Here's All the Data Apple Collects on You
Zack Whittaker from ZDNet asked Apple to give him all the data it's collected on him, because he first became a customer in 2010 with the purchase of his first iPhone. That was nearly a decade ago. As most tech companies have grown in size, they began collecting more and more data on users and customers -- even on non-users and non-customers. After a few weeks, Zack got reply from Apple. Apple sent back the data collecting on him, two dozen Excel spreadsheets at just 5MB in total.
Apple says that any data information it collects on you is yours to have if you want it, but as of yet, it doesn't turn over your content which is largely stored on your slew of Apple devices. That's set to change later this year when the tech giant will allow customers to download their data archives, largely to comply with new European data protection and privacy rules. And, of the data it collects to power Siri, Maps, and News, it does so anonymously -- Apple can't attribute that data to the device owner.
Here are Zack got the data sent from Apple.
AOS Orders contains an entire history of devices and accessories I've bought from Apple dating back to my first purchase. It also includes the five separate occasions I bought new earphones roughly once per year because my cat had chewed through them.
CRM Installed Product is a list of every Apple device ever bought, including highly detailed information -- like serial numbers, a note on if a device is unlocked, unique networking MAC addresses for Bluetooth, Ethernet and Wi-Fi connections, and any other identifying information on a device.
CRM AppleCare Case Contact contains basic contact information on the account holder, such as name, address, and phone number -- and if the user opts into marketing emails and phone calls.
CRM AppleCare Case Header included every interaction I've had with customer support. Every time you call, a company representatives make notes about the customer's problem, and also describes the next steps or the outcome of the call.
You can see how that looks here:
CRM Warranty includes all the information on a device owner's warranty, what AppleCare coverage they have -- if any, and when warranties expire.
DS Signons is a long list of every time you logged in to iTunes and from which specific device, and contains peripheral information like if the login failed.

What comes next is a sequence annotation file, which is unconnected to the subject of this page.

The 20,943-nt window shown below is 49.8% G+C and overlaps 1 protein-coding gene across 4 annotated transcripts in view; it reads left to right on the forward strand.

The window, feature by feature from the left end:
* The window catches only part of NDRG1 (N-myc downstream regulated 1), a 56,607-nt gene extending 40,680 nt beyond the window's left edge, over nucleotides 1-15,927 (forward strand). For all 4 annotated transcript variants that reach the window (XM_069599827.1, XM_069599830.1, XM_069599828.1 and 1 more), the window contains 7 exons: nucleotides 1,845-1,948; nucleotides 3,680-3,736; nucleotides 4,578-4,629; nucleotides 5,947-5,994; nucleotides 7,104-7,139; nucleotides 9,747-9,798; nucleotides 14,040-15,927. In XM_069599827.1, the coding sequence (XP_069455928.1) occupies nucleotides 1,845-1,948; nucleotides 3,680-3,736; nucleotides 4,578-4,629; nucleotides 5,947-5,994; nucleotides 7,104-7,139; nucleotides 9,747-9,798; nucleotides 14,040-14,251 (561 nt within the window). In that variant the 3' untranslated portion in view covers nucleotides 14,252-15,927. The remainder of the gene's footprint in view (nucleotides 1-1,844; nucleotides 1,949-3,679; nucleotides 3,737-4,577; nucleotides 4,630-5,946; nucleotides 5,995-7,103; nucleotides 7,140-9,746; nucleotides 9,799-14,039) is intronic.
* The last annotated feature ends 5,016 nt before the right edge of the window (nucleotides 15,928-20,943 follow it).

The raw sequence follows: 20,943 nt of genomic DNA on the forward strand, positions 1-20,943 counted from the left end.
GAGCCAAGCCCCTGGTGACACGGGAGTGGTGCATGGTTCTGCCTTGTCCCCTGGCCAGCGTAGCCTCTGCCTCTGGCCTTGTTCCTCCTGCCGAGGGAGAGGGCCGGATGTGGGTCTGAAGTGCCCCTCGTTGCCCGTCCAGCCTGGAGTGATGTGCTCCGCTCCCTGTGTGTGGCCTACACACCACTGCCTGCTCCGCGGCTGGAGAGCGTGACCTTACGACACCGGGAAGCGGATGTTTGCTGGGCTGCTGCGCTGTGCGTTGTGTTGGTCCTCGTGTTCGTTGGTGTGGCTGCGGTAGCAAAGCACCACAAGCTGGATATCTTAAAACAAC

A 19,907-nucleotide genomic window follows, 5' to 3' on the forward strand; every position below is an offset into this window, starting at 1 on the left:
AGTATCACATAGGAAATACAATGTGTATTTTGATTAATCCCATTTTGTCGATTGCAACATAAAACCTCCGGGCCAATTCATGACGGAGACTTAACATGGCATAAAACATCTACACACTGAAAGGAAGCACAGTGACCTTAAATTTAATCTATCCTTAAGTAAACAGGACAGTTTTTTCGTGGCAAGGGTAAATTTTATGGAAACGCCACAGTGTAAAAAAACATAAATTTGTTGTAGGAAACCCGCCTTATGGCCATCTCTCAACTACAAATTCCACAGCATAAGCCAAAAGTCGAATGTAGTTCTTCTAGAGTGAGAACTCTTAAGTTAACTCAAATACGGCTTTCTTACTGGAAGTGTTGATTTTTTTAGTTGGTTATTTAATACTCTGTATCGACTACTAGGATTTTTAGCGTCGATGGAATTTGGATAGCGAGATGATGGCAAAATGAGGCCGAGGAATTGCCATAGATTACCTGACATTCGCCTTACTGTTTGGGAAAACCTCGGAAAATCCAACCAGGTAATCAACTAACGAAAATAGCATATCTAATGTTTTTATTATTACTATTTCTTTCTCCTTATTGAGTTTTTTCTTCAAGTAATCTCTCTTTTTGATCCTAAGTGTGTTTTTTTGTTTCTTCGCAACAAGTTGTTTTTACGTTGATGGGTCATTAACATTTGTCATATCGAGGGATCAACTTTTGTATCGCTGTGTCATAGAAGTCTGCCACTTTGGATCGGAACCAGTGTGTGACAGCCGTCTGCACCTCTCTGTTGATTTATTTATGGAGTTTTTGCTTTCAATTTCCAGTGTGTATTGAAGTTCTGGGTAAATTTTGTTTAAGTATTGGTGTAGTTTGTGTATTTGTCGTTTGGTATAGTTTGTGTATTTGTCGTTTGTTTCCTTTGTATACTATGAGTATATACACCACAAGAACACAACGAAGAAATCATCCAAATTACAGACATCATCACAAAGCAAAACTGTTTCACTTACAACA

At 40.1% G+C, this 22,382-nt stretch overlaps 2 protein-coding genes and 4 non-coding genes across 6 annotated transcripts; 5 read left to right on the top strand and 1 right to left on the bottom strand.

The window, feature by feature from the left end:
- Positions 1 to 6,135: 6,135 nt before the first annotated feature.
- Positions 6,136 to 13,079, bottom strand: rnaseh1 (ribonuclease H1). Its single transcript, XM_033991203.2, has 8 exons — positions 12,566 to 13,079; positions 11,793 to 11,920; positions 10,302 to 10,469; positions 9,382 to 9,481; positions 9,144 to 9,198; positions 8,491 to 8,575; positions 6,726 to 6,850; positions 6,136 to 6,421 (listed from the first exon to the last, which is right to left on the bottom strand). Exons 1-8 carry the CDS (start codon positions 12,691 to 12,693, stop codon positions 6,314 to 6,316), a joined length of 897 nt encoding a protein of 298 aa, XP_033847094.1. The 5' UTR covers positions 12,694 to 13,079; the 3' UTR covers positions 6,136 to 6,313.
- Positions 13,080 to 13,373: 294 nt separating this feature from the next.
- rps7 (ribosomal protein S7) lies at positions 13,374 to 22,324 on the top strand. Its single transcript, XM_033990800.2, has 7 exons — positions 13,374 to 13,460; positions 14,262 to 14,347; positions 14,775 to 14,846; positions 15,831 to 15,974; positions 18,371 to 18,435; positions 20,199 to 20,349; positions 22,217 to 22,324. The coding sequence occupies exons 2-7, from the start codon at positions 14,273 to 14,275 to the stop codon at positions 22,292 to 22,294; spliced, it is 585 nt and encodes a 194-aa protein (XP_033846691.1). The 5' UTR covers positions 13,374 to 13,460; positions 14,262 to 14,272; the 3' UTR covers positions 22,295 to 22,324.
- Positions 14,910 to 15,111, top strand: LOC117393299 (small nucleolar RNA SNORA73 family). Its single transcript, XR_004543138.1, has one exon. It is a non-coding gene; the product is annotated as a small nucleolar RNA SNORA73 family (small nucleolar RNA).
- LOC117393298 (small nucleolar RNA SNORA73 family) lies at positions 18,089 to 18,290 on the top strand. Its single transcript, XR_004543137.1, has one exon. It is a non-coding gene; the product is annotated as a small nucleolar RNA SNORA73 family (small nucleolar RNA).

Game Center predictably contains information on all the gaming sessions a user has played or interacted with -- which in my case, as you'd expect, is limited to almost zero.
iForgot keeps a log of every time you visited your Apple ID page on the web, or reset your password.
iTunes Match Uploads retains a record of every song you've ever uploaded to iTunes Match service, which matches your music with higher quality and downloads that copy instead. The list also includes your user agent information, which can identify your device.
iTunes Match Downloads similarly keeps a list of all matched music that's later downloaded from iTunes Match.
iTunes Downloads contains a user's entire download history since the account's creation -- from apps, songs, albums, videos, and movies -- from the iTunes Store. It also includes information on which device the item was downloaded and its IP address.
Repair Transaction Details recounts every time you put in a repair request with Apple, and includes information on what the issue is, any notes made by Apple staff, and any information that identifies the device, such as a phone's IMEI number.
Marketing Contact includes the information that Apple uses to contact you for marketing reasons, and the reason why -- such as if the user has a developer account.
And that's it -- there's really not much to it.
Zack also commented, "As insightful as it was, Apple's treasure trove of my personal data is a drop in the ocean to what social networks or search giants have on me, because Apple is primarily a hardware maker and not ad-driven, like Facebook and Google, which use your data to pitch you ads."
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